2. There are special concerns if the changes to active are happening very quickly:

    • First, if active changes are happening extremely quickly (e.g. thousands of times per second), you risk flooding the main queue. You can address these sorts of issues with things like dispatch sources.

    • Second, even if it’s only a couple of times per second, you might want to avoid starting and stopping the activity indicator too quickly (because it yields a spinner that is constantly restarting, yielding a “Max Headroom” style of stuttering effect). For example, if active changes every ¼ second, and keeps doing that for 10 seconds, you may want to just want to keep the spinner going for that full 10 seconds, not starting and stopping it repeatedly. You can accomplish this by programming some latency in the “stop activity indicator” routine. E.g. when active is set to false, add non-repeating timer to stop the activity indicator in ½ second, but only after canceling any prior timer, if any. Likewise, when active is set to true, only “start” the activity indicator if you know it’s not already started.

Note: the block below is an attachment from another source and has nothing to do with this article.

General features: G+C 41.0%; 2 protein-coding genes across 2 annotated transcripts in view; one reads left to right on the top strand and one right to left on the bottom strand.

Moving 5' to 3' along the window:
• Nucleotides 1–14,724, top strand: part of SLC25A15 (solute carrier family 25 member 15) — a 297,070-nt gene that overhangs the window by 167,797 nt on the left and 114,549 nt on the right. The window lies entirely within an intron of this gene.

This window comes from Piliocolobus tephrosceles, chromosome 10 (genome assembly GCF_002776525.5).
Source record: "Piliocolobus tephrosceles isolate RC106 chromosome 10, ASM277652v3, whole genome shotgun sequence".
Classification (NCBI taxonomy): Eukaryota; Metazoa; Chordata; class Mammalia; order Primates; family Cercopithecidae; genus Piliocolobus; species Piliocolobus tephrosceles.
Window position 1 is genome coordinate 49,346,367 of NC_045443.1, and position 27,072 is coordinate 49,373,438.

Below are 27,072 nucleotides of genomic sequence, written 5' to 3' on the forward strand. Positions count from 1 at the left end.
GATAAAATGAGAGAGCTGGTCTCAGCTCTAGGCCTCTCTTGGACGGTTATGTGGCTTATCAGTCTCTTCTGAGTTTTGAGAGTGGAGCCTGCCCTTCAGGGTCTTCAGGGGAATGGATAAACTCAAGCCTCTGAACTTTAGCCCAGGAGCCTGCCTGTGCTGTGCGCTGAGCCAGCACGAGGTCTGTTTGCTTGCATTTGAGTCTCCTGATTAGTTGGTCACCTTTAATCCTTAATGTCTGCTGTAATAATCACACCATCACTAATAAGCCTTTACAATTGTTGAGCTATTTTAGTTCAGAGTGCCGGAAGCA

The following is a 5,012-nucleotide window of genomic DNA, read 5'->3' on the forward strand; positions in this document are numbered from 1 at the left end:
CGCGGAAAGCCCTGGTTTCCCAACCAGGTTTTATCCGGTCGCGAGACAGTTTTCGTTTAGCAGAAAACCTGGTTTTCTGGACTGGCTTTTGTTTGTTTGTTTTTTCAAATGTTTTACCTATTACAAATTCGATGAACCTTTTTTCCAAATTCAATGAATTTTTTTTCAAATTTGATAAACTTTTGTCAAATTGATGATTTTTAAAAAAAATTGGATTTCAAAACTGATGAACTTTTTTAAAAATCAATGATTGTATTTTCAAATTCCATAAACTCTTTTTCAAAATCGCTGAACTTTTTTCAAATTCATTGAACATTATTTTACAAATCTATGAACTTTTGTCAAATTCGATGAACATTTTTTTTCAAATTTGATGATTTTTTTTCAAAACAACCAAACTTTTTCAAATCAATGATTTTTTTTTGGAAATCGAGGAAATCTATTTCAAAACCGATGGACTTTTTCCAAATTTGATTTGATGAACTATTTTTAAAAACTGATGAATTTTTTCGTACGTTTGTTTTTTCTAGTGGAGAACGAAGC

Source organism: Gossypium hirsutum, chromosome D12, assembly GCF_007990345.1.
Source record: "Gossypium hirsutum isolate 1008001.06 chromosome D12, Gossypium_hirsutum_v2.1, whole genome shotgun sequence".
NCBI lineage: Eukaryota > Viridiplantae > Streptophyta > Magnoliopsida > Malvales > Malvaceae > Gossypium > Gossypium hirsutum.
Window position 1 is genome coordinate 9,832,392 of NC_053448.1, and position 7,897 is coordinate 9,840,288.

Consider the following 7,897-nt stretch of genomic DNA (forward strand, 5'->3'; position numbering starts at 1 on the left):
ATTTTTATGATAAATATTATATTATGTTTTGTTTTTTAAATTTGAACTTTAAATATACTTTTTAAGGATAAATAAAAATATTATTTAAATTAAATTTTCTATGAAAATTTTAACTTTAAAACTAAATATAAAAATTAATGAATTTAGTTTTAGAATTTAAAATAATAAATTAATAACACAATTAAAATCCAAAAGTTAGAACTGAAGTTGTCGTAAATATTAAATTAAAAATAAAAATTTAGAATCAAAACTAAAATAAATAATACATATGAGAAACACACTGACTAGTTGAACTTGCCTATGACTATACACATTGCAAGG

Bottom line, be aware that the right implementation might depend upon the frequency of changes.

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If you want to do more things in the main thread when active is true or when it is false, then the first version would be recommendable.

Bear in mind that checking for active being true or false is done quicker in the first version since it's made on the main thread. In the second version, the checking isn't done until the background thread starts executing. By then, active may have changed in value from when the async call was made.

Here is a sample test that illustrates the behaviour of concurrent code:

var i = 0
for _ in 0..<10 {
    i += 1
    let str = "\(i)\t="
    DispatchQueue.main.async {
        print("Back", str, i)
    }
    print("Main", str, i)
}
print("------------")

It may print in the console:

Main 1    = 1
Main 2    = 2
Main 3    = 3
Main 4    = 4
Main 5    = 5
Main 6    = 6
Main 7    = 7
Main 8    = 8
Main 9    = 9
Main 10   = 10
------------
Back 1    = 10
Back 2    = 10
Back 3    = 10
Back 4    = 10
Back 5    = 10
Back 6    = 10
Back 7    = 10
Back 8    = 10
Back 9    = 10
Back 10   = 10

(The order of the lines that are printed asynchronously, may vary).

This is the difference between checking the value of a variable on the main thread or asynchronously.


If you are aiming for conciseness, here are a couple of versions that use Optional map and are similar in functionality to your versions respectively:

1)

UIApplication.shared.keyWindow.map { w in
    active?
        DispatchQueue.main.async { w.startIndicatingActivity() }
        :
        DispatchQueue.main.async { w.stopIndicatingActivity()  }
}

2)

DispatchQueue.main.async {
    UIApplication.shared.keyWindow.map {
        active ? $0.startIndicatingActivity() : $0.stopIndicatingActivity()
    }
}